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Urine Chloride/Creatinine Ratio for Estimation of Urine Sodium

This study has been completed.
Allied Minds
Information provided by (Responsible Party):
Weill Medical College of Cornell University Identifier:
First received: May 9, 2006
Last updated: July 8, 2013
Last verified: July 2013
We plan to assess the accuracy of a new means of estimating urine sodium excretion. We will compare the chloride to creatinine ratio obtained by titrator sticks with urine sodium measured by a standard laboratory. If found to approximate sodium excretion, the titrator sticks could provide a convenient means for doctors and patients to monitor their salt intake.


Study Type: Observational
Study Design: Observational Model: Cohort
Time Perspective: Prospective
Official Title: Urine Chloride/Creatinine Ratio for Estimation of Urine Sodium

Resource links provided by NLM:

Further study details as provided by Weill Medical College of Cornell University:

Primary Outcome Measures:
  • urine sodium excretion [ Time Frame: 24 hours ]

Biospecimen Retention:   Samples Without DNA

Enrollment: 81
Study Start Date: March 2006
Study Completion Date: June 2010
Primary Completion Date: June 2010 (Final data collection date for primary outcome measure)
Detailed Description:

Level of salt intake has an important impact in patients with high blood pressure or congestive heart failure. Despite this there is no convenient way for doctors or patients to assess their salt intake other than diet recall, which is unreliable, or measurement of sodium excretion in a 24 hour collection of urine, which is very inconvenient. As a result, salt intake is not monitored in most patients.

2 innovations might enable a more convenient assessment of salt intake. A titrator stick that measures chloride ion concentration (chloride and sodium concentrations correlate strongly with each other), and a titrator stick that measures urine creatinine. The latter enables estimation of 24 hour excretion from a single sample of urine. In assessing sodium intake, a measurement that provides an approximation of urine sodium intake would be of considerable clinical value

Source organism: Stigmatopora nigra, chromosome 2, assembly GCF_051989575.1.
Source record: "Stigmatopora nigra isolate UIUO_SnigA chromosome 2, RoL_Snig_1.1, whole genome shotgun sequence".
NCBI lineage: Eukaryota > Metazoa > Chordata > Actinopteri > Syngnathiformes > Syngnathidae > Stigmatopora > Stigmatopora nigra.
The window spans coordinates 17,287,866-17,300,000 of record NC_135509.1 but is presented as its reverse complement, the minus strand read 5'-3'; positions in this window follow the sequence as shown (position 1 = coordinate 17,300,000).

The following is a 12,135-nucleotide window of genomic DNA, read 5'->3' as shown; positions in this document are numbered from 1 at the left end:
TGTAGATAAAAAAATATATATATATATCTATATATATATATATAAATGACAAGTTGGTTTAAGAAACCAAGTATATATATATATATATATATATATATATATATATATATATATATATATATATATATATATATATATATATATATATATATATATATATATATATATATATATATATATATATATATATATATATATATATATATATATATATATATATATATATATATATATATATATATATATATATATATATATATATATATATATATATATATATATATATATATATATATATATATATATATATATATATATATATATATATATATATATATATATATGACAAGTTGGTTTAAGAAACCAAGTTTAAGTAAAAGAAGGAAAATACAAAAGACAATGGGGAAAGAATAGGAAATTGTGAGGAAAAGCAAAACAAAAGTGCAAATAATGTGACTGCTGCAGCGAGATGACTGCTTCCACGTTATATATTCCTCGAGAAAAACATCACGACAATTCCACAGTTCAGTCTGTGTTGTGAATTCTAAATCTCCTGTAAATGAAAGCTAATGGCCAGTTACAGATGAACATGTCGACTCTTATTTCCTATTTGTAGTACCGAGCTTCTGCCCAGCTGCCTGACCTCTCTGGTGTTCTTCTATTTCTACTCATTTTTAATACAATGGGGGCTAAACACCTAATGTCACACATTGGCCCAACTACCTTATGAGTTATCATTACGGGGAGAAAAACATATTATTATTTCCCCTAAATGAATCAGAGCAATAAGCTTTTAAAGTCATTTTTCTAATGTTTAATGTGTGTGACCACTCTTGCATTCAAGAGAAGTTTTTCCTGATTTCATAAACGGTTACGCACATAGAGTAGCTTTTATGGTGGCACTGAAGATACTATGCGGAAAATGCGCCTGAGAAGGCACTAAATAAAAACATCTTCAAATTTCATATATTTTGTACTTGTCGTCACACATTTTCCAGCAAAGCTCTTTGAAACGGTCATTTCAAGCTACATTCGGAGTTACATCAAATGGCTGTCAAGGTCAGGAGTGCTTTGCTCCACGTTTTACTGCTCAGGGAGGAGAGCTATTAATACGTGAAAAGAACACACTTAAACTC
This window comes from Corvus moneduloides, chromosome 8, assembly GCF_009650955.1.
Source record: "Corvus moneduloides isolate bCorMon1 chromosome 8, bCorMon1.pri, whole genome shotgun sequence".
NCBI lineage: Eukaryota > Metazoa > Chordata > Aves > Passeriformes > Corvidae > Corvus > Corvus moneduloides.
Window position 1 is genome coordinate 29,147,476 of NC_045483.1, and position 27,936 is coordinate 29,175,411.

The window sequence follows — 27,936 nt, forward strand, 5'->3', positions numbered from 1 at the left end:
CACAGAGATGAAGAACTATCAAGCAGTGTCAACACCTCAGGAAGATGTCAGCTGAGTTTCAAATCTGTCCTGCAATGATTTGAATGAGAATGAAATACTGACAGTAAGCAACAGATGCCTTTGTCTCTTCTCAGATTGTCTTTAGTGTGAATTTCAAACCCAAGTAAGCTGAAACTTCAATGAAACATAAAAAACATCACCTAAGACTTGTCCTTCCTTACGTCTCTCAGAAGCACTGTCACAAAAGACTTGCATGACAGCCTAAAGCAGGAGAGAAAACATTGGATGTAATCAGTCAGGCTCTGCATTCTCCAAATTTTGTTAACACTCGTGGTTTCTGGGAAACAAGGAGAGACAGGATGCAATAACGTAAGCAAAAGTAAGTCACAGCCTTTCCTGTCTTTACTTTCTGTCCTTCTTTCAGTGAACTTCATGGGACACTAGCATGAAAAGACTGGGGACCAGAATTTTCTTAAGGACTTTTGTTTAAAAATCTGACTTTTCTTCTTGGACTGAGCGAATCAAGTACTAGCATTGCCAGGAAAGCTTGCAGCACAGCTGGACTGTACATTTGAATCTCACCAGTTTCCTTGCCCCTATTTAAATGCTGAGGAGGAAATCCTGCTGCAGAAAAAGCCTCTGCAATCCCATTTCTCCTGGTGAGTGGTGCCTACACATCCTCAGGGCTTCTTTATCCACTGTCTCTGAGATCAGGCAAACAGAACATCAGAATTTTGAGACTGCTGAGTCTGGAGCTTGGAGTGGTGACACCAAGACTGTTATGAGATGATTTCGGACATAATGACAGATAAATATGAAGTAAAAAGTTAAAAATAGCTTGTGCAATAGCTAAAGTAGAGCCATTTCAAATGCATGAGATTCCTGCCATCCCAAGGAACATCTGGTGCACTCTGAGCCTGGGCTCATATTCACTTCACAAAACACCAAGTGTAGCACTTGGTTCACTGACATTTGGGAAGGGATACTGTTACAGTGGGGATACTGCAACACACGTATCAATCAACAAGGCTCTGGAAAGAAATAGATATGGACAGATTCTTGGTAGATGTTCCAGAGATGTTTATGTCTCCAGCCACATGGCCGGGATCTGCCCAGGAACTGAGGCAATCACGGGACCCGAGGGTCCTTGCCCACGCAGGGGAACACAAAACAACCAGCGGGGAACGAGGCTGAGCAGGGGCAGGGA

In this study, we shall compare the estimation of urine sodium excretion measured by a laboratory with estimation of sodium excretion from measurement of chloride/creatinine ration in a random urine sample. We will compare the estimate obtained by titrator stick with the sodium concentration from the same urine sample, and from measurements obtained from a 24 hour urine collection. In the next phase we will also compare the average estimate from titrator stick obtained on 3 different days with the measurement obtained from 3 24 hour urine collections.

We will assess the accuracy with which the titrator stick estimate approximates the measured urine sodium.

As of March 2007, we have recruited 50 subjects, and continue to study the predictive value of spot urine chloride/creatinine ratio, as described.


Ages Eligible for Study:   21 Years and older   (Adult, Senior)
Sexes Eligible for Study:   All
Accepts Healthy Volunteers:   Yes
Sampling Method:   Non-Probability Sample
Study Population
volunteers from patient population including hypertensive and normotensive individuals, and hypertensive and normotensive volunteers recruited by advertising. Age >21 excluding individuals with unstable changes in renal function.

Inclusion Criteria:

Over 21 years of age.

Exclusion Criteria:

No exclusion criteria.

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Please refer to this study by its identifier: NCT00324883

United States, New York
Weill Cornell Medical College of Cornell University
New York, New York, United States, 10021
Sponsors and Collaborators
Weill Medical College of Cornell University
Allied Minds
Principal Investigator: Samuel J Mann, MD Weill Medical College of Cornell University
  More Information

Responsible Party: Weill Medical College of Cornell University Identifier: NCT00324883     History of Changes
Other Study ID Numbers: 0601008328
Study First Received: May 9, 2006
Last Updated: July 8, 2013

Keywords provided by Weill Medical College of Cornell University:
sodium intake
sodium excretion
chloride excretion

Additional relevant MeSH terms:
Vascular Diseases
Cardiovascular Diseases processed this record on September 20, 2017